One good thing about have a wife that is so understanding of my condition is that I can quietly vent a little bit to her rather that completely sever my tongue. So I asked her, “Does anybody here know if the original Greek or Hebrew had rank distinctions like Old English, Spanish or Portuguese?” My point was the same as my point to my friend a few years ago. If we were to be having this lesson in the language the original text was written in would there be a distinction at all? It was my suspicion that we were spending valuable lesson time discussion the particulars of doctrine on a subject that quite possibly was just an artifact of translation. Until somebody could verify that Greek and Hebrew had rank distinctions in their pronouns we were just wasting time.

So once I got home I turned to the interwebs and the Google helped me answer my questions in only a few minutes. The instructor was correct. Thou, thee and thine are the familiar form and not the causal form.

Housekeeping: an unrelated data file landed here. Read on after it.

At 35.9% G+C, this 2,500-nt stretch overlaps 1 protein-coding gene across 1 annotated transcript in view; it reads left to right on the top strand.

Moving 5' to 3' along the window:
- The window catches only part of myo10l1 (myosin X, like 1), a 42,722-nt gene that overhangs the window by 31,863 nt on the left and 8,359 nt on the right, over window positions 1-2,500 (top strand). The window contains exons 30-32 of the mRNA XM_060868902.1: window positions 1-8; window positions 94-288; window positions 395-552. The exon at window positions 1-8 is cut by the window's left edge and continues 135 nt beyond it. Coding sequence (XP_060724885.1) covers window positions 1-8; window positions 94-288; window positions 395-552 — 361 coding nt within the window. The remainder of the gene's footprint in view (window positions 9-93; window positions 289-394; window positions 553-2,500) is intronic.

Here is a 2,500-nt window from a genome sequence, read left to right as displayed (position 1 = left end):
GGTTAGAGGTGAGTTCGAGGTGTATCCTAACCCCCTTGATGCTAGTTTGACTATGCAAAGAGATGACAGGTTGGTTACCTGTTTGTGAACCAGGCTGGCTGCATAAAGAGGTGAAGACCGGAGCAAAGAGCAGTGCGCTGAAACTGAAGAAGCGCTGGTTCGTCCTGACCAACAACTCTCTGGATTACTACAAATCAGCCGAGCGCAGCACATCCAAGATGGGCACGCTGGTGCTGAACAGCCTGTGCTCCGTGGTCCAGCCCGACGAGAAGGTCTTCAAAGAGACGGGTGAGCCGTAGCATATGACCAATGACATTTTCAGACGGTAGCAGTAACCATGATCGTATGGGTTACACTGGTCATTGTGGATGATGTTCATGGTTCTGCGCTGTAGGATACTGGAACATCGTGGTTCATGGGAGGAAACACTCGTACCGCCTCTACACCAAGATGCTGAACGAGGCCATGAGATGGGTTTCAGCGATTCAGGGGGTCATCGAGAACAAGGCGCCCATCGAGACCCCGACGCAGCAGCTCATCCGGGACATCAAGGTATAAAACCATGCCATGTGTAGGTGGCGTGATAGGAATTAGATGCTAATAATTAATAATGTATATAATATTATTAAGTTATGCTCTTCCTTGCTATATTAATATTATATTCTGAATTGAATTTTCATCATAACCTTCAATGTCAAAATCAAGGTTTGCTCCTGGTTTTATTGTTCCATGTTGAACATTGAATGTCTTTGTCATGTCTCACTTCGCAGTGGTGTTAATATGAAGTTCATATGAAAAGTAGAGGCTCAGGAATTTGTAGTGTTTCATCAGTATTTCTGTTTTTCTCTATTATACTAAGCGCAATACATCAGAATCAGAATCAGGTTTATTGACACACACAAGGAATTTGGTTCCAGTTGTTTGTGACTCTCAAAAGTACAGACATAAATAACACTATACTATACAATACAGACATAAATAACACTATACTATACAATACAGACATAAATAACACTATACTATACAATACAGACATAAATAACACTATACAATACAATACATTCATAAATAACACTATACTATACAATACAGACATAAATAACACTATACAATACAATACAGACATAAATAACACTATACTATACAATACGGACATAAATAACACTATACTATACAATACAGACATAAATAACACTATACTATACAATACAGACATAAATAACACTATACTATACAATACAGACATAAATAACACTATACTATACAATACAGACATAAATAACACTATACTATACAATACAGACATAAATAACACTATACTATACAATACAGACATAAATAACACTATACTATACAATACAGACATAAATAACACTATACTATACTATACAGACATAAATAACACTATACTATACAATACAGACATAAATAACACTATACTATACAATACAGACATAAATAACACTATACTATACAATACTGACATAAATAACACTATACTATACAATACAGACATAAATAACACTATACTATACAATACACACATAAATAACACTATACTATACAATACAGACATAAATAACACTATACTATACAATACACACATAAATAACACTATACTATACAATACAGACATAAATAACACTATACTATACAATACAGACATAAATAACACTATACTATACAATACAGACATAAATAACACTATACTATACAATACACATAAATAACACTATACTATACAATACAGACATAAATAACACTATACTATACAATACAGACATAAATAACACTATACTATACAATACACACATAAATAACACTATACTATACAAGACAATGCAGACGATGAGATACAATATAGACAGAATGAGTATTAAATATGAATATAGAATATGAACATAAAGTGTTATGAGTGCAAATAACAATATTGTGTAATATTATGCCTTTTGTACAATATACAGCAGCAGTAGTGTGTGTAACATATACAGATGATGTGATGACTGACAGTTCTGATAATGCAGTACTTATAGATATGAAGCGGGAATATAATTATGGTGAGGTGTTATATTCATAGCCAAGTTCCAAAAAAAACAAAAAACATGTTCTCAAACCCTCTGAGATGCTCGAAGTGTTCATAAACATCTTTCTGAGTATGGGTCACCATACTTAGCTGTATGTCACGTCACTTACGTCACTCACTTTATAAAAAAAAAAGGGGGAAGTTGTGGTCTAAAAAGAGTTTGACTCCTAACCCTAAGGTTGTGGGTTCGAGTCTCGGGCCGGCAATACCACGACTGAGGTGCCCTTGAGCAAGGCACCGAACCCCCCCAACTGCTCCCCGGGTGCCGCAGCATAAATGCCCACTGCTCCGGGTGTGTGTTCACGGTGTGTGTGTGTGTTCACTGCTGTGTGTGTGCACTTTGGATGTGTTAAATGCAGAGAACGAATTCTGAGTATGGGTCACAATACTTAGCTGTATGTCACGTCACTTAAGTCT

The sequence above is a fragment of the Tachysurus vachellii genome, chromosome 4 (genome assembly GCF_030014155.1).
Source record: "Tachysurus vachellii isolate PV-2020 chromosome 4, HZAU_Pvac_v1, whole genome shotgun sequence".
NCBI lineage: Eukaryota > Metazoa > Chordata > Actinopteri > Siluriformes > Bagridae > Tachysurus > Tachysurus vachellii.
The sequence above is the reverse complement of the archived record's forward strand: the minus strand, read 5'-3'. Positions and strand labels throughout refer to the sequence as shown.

“Following a process found in other Indo-European languages, thou was later used to express intimacy, familiarity, or even disrespect, while another pronoun, you, the oblique/objective form of ye, was used for formal circumstances.”

And, as I suspected, Greek and Hebrew do not even have rank distinctions in their pronouns.

“Emphasis in biblical languages was on the noun, subject, or name, whether referring to God, man, a spiritual being, or an inanimate object. There were not two or three sets of pronouns used: for example, one to convey the significance of God's name and another when referring to Abraham. Hebrew and Greek do have pronouns that distinguish between singular and plural and between subject pronouns (referring to the one performing the action of the verb); and object pronouns (the one receiving the action of the verb or joined with a preposition); but they are used without any reference to rank. In Biblical Hebrew and Greek pronouns were a matter of precision not piety.”